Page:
Texas fertilizer plant that exploded, killing up to 15, lacked required sprinklers

KTXS coverage of West Fertilization Plant explosion

WEST, Texas (AP) -  A Texas fertilizer plant that exploded, killing up to 15 people, was required by the state to have sprinklers and other safety mechanisms, but told the U.S. Environmental Protection Agency it did not have such equipment.

(Click HERE for the latest coverage on the plant explosion)
Texas Commission on Environmental Quality air permit chief Mike Wilson said the agency required sprinklers and safety barriers for the fertilizer storage and blending facility in West. The measures are required because the plant handles anhydrous ammonia, a flammable substance that can be used as a fertilizer.
But in a risk management plan the company filed with the EPA in 2011, officials said it did not have such systems.
It was unclear if state inspectors checked for the safety measures. The plant exploded after a fire Wednesday night.

From previous story:

Texas Gov. Rick Perry is calling the deadly fertilizer plant explosion in his state "a truly nightmare scenario."

Authorities have said as many as 15 people are feared dead and more than 160 others were injured in the explosion that leveled homes and businesses in the farming community of West, Texas.

Perry emphasized during a Thursday morning news conference that much of the information about victims remains "very preliminary." He says President Barack Obama has offered a quick turnaround of declaring McLennan County an emergency disaster that is eligible for federal aid.

Perry says at least 75 homes were damaged in the blast. Lt. Gov. David Dewhurst says the explosion Wednesday night knocked people "all over the town" back 10 feet, including some through windows.

From previous story:

Authorities say they've received reports of looting in the aftermath of the catastrophic fertilizer plant explosion that's killed as many as 15 people and injured more than 160.
Waco police Sgt. W. Patrick Swanton said there's been "a small amount of looting" in the neighborhoods surrounding the West Fertilizer Co.
Swanton said it's too early to estimate the number of looters but said the reports are "a significant concern to us."
He didn't know if arrests had been made, as the focus of emergency responders is search and rescue. Swanton said at least one person suspected of being a looter was seen running from a damaged home.
Responders are concentrating on a "hard, gut-wrenching job" and Swanton says despite looting reports, "West has seen a tremendous outpouring of support."

From the previous story:

Police in Texas say it's not clear how many people remain trapped in the rubble after a fertilizer plant explosion that killed as many as 15 people and injured more than 160 others.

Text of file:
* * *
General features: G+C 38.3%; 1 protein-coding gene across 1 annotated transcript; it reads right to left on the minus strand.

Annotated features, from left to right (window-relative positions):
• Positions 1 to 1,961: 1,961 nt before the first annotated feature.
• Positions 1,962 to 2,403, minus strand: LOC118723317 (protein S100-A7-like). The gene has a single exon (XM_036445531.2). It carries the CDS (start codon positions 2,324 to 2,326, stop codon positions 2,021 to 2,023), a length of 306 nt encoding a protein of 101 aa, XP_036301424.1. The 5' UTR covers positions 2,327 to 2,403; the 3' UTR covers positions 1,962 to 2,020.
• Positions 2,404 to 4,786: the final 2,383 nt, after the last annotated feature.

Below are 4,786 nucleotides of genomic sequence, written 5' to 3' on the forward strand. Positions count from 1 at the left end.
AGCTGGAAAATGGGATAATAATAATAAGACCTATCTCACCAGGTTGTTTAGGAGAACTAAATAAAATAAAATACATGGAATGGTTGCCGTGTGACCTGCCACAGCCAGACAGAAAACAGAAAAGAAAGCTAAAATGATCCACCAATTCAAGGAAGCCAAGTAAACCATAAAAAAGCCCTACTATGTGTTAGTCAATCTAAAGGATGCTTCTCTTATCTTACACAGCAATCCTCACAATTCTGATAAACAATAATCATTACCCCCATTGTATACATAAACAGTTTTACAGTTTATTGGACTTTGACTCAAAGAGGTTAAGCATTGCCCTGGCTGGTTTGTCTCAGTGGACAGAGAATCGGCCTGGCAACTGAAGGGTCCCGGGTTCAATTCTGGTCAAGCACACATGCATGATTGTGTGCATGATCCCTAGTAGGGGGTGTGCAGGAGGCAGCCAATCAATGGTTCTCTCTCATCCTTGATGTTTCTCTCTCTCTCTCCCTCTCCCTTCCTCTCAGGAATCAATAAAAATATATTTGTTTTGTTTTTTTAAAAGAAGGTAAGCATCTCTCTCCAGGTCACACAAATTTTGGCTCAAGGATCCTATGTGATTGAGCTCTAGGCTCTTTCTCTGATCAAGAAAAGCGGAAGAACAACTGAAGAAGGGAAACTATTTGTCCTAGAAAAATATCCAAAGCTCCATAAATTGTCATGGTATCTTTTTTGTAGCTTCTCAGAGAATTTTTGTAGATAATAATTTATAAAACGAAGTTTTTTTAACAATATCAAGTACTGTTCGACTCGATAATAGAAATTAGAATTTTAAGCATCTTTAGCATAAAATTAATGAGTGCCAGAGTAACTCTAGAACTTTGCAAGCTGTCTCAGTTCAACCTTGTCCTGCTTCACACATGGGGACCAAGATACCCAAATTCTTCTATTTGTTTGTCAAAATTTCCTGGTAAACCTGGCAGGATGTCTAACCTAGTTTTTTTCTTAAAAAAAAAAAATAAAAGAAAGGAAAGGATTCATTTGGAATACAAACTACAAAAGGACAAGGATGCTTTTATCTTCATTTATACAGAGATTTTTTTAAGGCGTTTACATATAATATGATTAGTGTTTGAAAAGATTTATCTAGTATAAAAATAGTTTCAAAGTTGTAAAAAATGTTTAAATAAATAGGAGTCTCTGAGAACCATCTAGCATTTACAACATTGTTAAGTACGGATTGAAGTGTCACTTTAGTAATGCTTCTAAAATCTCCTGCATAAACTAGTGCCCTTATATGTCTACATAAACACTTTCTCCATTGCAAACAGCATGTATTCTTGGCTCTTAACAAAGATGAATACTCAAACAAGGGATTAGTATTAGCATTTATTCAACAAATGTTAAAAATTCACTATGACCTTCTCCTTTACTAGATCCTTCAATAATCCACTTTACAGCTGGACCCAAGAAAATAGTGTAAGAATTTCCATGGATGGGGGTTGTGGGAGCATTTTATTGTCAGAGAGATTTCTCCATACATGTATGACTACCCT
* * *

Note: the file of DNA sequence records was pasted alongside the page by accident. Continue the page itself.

Waco Police Sgt. William Patrick Swanton said early Thursday he doesn't know how many people have been rescued since the Wednesday night explosion in downtown West.
But he said officials on the ground remain in "search and rescue mode," going building to building in the largely decimated neighborhood surrounding the plant.
He said he knows some firefighters still are missing.
Swanton said a thunderstorm that rolled through the area early Thursday has helped in some ways, including tamping down chemicals released from the plant.

From the previous story:

Police in Texas say between five and 15 people were killed in a fertilizer plant explosion that also injured more than 160 others.
Waco police Sgt. William Patrick Swanton said early Thursday morning that the death toll is only an estimate as search and rescue operations remain under way in downtown West.
An explosion Wednesday night shook the ground with the strength of a small earthquake in the community of 2,800 people located about 20 miles north of Waco.
Swanton says there is no indication the blast was anything other than an industrial accident.

From the previous story:

An explosion Wednesday night at a fertilizer plant in central Texas is sending flames shooting high into the night sky. The plant, in the town of West, left the factory a smoldering ruin, caused major damage to nearby buildings and injured numerous people.
West is just north of Waco. The explosion could be heard as far away as Waxahachie (wahks-uh-HA'-chee), 45 miles away. A nearby resident said the blast was like being in a tornado because "stuff was flying everywhere." Debbi Marak says her windshield was blown out.
More than two hours after the blast, there were still fires smoldering in what was left of the plant and others burning in nearby buildings. In aerial footage from Dallas' NBC affiliate, WDFW, dozens of emergency vehicles could be seen amassed at the scene. The explosion knocked out power to many area customers and could be heard and felt for miles around.
Authorities have set up a staging area on the local high school's football field, which was lit up with floodlights.
American Red Cross crews from across Texas were being sent to the site.

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